Transfer of CFAs when law firms close, merge or change status [Archived]
Produced in partnership with Sue Brown
Transfer of CFAs when law firms close, merge or change status [Archived]

The following PI & Clinical Negligence practice note produced in partnership with Sue Brown provides comprehensive and up to date legal information covering:

  • Transfer of CFAs when law firms close, merge or change status [Archived]
  • Agency
  • Firm 1 changes its legal status and becomes Firm 2
  • After-the-event insurance
  • Notice of funding

ARCHIVED: This Practice Note has been archived and is not maintained. See Practice Notes: Conditional fee agreements—definition and requirements, Types of conditional fee agreements,Conditional fee agreements—assignment of a CFA,Conditional fee agreements after 1 April 2013 (personal injury and clinical negligence).

Issues around existing Conditional Fee Agreements (CFAs), particularly pre-Legal Aid, Sentencing and Punishment of Offenders Act 2012 (pre-LASPO 2012) CFAs, can arise where the firm originally acting under a CFA prior to 1 April 2013 closes or changes its status. See also Practice Note: Terminating retainers and assignment and variation of CFAs.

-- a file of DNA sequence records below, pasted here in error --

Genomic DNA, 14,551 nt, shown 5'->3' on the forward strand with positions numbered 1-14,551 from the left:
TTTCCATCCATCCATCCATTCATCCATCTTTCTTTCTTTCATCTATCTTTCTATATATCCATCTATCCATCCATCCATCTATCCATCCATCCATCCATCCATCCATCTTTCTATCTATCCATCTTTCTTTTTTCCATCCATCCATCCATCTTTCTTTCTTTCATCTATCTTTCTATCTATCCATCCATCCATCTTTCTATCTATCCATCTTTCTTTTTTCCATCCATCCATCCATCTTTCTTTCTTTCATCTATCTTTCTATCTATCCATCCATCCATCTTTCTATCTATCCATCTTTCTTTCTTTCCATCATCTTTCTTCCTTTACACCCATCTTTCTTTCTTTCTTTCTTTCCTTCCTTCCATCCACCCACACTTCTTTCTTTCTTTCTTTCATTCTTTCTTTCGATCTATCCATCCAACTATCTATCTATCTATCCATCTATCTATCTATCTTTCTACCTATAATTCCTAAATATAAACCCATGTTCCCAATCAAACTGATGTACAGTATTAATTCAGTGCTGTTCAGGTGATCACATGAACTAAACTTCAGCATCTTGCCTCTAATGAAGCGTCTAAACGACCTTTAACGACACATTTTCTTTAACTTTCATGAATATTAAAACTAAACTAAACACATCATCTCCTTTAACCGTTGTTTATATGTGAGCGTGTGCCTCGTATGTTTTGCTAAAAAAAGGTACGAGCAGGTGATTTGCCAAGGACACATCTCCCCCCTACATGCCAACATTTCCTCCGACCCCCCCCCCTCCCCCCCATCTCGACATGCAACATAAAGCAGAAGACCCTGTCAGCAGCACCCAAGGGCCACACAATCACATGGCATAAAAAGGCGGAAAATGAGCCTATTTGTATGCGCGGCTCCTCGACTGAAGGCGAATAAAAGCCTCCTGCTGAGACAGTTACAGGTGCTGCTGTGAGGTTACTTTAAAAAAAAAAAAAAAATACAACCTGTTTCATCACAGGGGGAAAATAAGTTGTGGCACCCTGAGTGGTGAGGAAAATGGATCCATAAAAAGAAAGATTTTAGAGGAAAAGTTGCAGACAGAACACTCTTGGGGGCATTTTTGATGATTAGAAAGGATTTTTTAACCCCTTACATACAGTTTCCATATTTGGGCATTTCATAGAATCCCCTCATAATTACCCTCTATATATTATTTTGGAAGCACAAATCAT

For detailed guidance on what constitutes an assignment, see Practice Note: Conditional fee agreements—assignment of a CFA.

The question of whether a CFA can be validly assigned from one firm to another was first considered in the case of Jenkins. This case was concerned with a situation where a client follows an individual solicitor with whom they have a relationship of trust and confidence from one firm to another. There it was held that the CFA could be validly assigned. While the decision in Jenkins was widely criticised, it was applied intermittently by the courts. The decision of HHJ Wood in Jones v Spire Healthcare Ltd appeared to have extended that application to the case of a client’s case being transferred to a different fee earner at a new firm following the insolvency of

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